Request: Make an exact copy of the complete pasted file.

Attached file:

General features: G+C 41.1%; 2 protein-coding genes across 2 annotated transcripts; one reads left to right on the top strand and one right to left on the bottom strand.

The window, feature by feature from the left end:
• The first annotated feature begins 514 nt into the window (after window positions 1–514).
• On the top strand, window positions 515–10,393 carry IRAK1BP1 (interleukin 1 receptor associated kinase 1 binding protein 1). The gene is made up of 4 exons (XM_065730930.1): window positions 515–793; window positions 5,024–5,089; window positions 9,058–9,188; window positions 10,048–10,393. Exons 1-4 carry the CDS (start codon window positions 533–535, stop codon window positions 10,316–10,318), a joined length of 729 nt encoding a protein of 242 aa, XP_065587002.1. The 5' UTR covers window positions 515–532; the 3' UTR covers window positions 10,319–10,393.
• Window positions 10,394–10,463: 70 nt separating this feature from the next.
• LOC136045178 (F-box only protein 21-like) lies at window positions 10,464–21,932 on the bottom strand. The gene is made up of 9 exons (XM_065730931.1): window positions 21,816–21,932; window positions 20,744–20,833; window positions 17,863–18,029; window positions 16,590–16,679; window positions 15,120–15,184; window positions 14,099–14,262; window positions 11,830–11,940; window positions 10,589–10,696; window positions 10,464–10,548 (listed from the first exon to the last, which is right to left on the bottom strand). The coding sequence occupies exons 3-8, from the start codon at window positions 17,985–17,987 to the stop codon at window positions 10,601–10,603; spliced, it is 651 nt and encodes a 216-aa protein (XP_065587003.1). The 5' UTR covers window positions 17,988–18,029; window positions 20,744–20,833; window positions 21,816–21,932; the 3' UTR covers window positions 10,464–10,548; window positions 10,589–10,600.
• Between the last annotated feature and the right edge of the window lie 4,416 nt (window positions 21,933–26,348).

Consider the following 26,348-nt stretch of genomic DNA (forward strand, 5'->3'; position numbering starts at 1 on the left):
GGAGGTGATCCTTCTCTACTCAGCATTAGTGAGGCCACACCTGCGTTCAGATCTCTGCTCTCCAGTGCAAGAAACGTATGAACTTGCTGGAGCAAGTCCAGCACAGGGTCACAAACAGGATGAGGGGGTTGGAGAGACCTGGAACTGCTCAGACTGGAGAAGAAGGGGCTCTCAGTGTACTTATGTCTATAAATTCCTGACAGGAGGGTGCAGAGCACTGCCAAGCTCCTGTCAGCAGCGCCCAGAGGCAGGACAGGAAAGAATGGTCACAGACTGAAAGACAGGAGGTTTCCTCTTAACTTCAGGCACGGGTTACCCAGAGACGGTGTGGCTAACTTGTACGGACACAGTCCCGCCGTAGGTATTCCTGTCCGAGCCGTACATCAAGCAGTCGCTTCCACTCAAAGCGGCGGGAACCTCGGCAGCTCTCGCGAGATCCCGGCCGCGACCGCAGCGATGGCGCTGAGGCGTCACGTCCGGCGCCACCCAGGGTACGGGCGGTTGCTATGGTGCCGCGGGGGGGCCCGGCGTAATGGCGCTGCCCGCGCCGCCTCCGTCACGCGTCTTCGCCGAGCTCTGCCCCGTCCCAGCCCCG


General features: G+C 41.1%; 2 protein-coding genes across 2 annotated transcripts; one reads left to right on the top strand and one right to left on the bottom strand.

The window, feature by feature from the left end:
• The first annotated feature begins 514 nt into the window (after window positions 1–514).
• On the top strand, window positions 515–10,393 carry IRAK1BP1 (interleukin 1 receptor associated kinase 1 binding protein 1). The gene is made up of 4 exons (XM_065730930.1): window positions 515–793; window positions 5,024–5,089; window positions 9,058–9,188; window positions 10,048–10,393. Exons 1-4 carry the CDS (start codon window positions 533–535, stop codon window positions 10,316–10,318), a joined length of 729 nt encoding a protein of 242 aa, XP_065587002.1. The 5' UTR covers window positions 515–532; the 3' UTR covers window positions 10,319–10,393.
• Window positions 10,394–10,463: 70 nt separating this feature from the next.
• LOC136045178 (F-box only protein 21-like) lies at window positions 10,464–21,932 on the bottom strand. The gene is made up of 9 exons (XM_065730931.1): window positions 21,816–21,932; window positions 20,744–20,833; window positions 17,863–18,029; window positions 16,590–16,679; window positions 15,120–15,184; window positions 14,099–14,262; window positions 11,830–11,940; window positions 10,589–10,696; window positions 10,464–10,548 (listed from the first exon to the last, which is right to left on the bottom strand). The coding sequence occupies exons 3-8, from the start codon at window positions 17,985–17,987 to the stop codon at window positions 10,601–10,603; spliced, it is 651 nt and encodes a 216-aa protein (XP_065587003.1). The 5' UTR covers window positions 17,988–18,029; window positions 20,744–20,833; window positions 21,816–21,932; the 3' UTR covers window positions 10,464–10,548; window positions 10,589–10,600.
• Between the last annotated feature and the right edge of the window lie 4,416 nt (window positions 21,933–26,348).

Consider the following 26,348-nt stretch of genomic DNA (forward strand, 5'->3'; position numbering starts at 1 on the left):
GGAGGTGATCCTTCTCTACTCAGCATTAGTGAGGCCACACCTGCGTTCAGATCTCTGCTCTCCAGTGCAAGAAACGTATGAACTTGCTGGAGCAAGTCCAGCACAGGGTCACAAACAGGATGAGGGGGTTGGAGAGACCTGGAACTGCTCAGACTGGAGAAGAAGGGGCTCTCAGTGTACTTATGTCTATAAATTCCTGACAGGAGGGTGCAGAGCACTGCCAAGCTCCTGTCAGCAGCGCCCAGAGGCAGGACAGGAAAGAATGGTCACAGACTGAAAGACAGGAGGTTTCCTCTTAACTTCAGGCACGGGTTACCCAGAGACGGTGTGGCTAACTTGTACGGACACAGTCCCGCCGTAGGTATTCCTGTCCGAGCCGTACATCAAGCAGTCGCTTCCACTCAAAGCGGCGGGAACCTCGGCAGCTCTCGCGAGATCCCGGCCGCGACCGCAGCGATGGCGCTGAGGCGTCACGTCCGGCGCCACCCAGGGTACGGGCGGTTGCTATGGTGCCGCGGGGGGGCCCGGCGTAATGGCGCTGCCCGCGCCGCCTCCGTCACGCGTCTTCGCCGAGCTCTGCCCCGTCCCAGCCCCG